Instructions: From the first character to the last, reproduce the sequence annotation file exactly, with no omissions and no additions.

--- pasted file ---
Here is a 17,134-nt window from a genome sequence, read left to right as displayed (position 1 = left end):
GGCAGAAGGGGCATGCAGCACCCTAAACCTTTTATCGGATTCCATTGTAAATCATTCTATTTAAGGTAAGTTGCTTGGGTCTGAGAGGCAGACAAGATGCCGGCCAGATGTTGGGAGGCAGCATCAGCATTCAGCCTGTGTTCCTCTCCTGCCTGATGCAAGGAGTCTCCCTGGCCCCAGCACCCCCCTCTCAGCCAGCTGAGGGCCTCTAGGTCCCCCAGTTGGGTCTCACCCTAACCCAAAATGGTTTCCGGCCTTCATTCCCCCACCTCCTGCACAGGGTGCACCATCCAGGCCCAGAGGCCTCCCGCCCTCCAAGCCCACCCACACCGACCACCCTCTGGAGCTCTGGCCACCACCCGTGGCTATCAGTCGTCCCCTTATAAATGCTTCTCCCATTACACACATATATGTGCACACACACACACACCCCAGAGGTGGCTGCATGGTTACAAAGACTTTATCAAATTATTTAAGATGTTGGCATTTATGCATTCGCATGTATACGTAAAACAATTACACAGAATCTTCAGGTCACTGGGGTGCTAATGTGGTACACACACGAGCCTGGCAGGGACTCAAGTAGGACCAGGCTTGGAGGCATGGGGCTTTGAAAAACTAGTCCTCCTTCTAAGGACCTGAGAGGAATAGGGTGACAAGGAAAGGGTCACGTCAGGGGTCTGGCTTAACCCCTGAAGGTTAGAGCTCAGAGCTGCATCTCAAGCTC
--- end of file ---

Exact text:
Here is a 17,134-nt window from a genome sequence, read left to right as displayed (position 1 = left end):
GGCAGAAGGGGCATGCAGCACCCTAAACCTTTTATCGGATTCCATTGTAAATCATTCTATTTAAGGTAAGTTGCTTGGGTCTGAGAGGCAGACAAGATGCCGGCCAGATGTTGGGAGGCAGCATCAGCATTCAGCCTGTGTTCCTCTCCTGCCTGATGCAAGGAGTCTCCCTGGCCCCAGCACCCCCCTCTCAGCCAGCTGAGGGCCTCTAGGTCCCCCAGTTGGGTCTCACCCTAACCCAAAATGGTTTCCGGCCTTCATTCCCCCACCTCCTGCACAGGGTGCACCATCCAGGCCCAGAGGCCTCCCGCCCTCCAAGCCCACCCACACCGACCACCCTCTGGAGCTCTGGCCACCACCCGTGGCTATCAGTCGTCCCCTTATAAATGCTTCTCCCATTACACACATATATGTGCACACACACACACACCCCAGAGGTGGCTGCATGGTTACAAAGACTTTATCAAATTATTTAAGATGTTGGCATTTATGCATTCGCATGTATACGTAAAACAATTACACAGAATCTTCAGGTCACTGGGGTGCTAATGTGGTACACACACGAGCCTGGCAGGGACTCAAGTAGGACCAGGCTTGGAGGCATGGGGCTTTGAAAAACTAGTCCTCCTTCTAAGGACCTGAGAGGAATAGGGTGACAAGGAAAGGGTCACGTCAGGGGTCTGGCTTAACCCCTGAAGGTTAGAGCTCAGAGCTGCATCTCAAGCTC